The first lesson I learned is that we have to become comfortable with being uncomfortable. Only talking to people who agree with us, it’s not going to get us to the solution. We have to be willing to enter other people’s space. Because quite often, the enemy has the power to change the problem that we’re trying to solve.

The world’s smallest and biggest problems, they won’t be solved by beating down our enemies but by finding these win-win pathways together. It does require us to let go of that idea of us versus them and realize there’s only one us, all of us, against an unjust system. And it is difficult, and messy, and uncomfortable.

Seth Godin:

The arc and the arch.

They sound similar, but they’re not.

An arc, like an arch, is bent. The strength comes from that bend.

But the arc doesn’t have to be supported at both ends, and the arc is more flexible. The arc can take us to parts unknown, yet it has a trajectory.

An arch, on the other hand, is a solid structure. It’s a bridge that others have already walked over.

Our life is filled with both. We’re trained on arches, encouraged to seek them out.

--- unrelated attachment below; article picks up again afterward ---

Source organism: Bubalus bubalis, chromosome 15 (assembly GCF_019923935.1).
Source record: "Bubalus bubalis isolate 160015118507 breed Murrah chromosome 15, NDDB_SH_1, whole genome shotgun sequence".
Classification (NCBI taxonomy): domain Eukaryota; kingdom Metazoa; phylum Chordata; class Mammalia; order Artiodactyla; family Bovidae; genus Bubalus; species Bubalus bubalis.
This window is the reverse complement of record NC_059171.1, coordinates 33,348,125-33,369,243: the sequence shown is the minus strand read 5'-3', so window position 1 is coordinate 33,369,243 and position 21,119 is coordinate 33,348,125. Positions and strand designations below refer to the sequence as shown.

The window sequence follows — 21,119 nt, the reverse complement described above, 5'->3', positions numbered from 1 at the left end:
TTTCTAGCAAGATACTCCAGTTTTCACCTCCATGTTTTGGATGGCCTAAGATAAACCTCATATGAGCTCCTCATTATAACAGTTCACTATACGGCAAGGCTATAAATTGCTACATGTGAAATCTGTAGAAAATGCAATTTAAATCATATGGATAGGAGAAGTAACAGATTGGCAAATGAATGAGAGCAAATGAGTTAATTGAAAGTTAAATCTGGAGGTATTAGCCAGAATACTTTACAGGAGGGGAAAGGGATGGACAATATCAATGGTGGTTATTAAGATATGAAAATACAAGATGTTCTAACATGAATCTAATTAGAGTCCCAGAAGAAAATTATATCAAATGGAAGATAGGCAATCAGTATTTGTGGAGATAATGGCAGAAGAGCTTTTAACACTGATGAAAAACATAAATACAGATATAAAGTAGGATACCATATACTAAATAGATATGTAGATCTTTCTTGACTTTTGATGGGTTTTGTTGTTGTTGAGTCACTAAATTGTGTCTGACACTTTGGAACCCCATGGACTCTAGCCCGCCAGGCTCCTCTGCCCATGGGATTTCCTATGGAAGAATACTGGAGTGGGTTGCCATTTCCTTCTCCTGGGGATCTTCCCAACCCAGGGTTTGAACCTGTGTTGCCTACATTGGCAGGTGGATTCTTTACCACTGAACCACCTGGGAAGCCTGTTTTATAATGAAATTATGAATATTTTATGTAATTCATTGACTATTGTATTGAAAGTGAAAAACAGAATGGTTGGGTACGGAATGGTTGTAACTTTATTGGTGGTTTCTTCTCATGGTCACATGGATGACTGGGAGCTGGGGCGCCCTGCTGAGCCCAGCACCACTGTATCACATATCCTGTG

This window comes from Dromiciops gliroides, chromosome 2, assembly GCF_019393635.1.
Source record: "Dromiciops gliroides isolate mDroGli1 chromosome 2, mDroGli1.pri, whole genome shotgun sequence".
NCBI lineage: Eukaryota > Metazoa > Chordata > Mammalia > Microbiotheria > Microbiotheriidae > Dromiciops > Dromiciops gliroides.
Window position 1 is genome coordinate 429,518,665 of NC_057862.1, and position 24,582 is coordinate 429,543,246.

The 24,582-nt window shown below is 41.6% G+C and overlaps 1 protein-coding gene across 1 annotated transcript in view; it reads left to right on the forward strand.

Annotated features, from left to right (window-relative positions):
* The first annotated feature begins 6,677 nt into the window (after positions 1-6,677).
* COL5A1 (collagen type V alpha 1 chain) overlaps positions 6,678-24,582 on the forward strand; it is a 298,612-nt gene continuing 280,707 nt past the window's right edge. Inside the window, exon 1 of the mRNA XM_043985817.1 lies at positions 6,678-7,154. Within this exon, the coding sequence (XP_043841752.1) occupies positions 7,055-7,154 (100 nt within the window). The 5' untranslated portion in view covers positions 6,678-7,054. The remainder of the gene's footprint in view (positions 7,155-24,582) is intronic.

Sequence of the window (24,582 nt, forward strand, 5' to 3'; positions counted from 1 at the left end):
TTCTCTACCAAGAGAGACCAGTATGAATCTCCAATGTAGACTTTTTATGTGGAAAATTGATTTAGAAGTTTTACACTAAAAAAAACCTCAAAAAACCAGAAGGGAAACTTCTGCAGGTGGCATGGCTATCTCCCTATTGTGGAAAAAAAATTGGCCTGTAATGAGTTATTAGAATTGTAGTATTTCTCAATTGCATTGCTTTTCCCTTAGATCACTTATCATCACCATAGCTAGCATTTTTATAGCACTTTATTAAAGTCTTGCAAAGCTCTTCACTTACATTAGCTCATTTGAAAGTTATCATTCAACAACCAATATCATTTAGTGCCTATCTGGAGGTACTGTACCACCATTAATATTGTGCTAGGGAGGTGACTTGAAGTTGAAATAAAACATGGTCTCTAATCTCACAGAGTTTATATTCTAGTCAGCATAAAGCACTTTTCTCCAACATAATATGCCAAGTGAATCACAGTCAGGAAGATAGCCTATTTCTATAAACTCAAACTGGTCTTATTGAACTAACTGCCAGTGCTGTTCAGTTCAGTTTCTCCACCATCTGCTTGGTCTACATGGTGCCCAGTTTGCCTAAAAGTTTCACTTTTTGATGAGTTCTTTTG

But an arc, which comes from “arrow,” is the rare ability to take flight and to go further than you or others expected.

HOW TO HAVE A CONVERSATION WITH YOUR POLITICAL OPPONENTS
SANNE BLAUW

This story is from Strangers in Their Own Land by Arlie Hochschild.

‘For this book, the professor emerita of sociology immersed herself in the American political right wing. Over the course of five years, she regularly stayed in ultraconservative “Bayou Country” in Louisiana. She herself comes from lefter than left Berkeley, California. She couldn’t have left her bubble any further behind.

‘When left-wing sociologist Arlie Hochschild went to live in a right-wing stronghold in the American South, she was entering “enemy” territory.

But, by listening to the people there – instead of arguing against them – she distilled a clear picture: right-wing Trump supporters felt like victims of a society that had left them behind.

In an era where debate has descended into a televised shouting match, it’s easy to feel like you’re at war with people who disagree with you.

But Hochschild learned that by laying down our arms and trying to understand, even empathise with, our political opponents, we can learn how to have constructive political conversations.’

You don’t have to agree with political opponents to understand where they’re coming from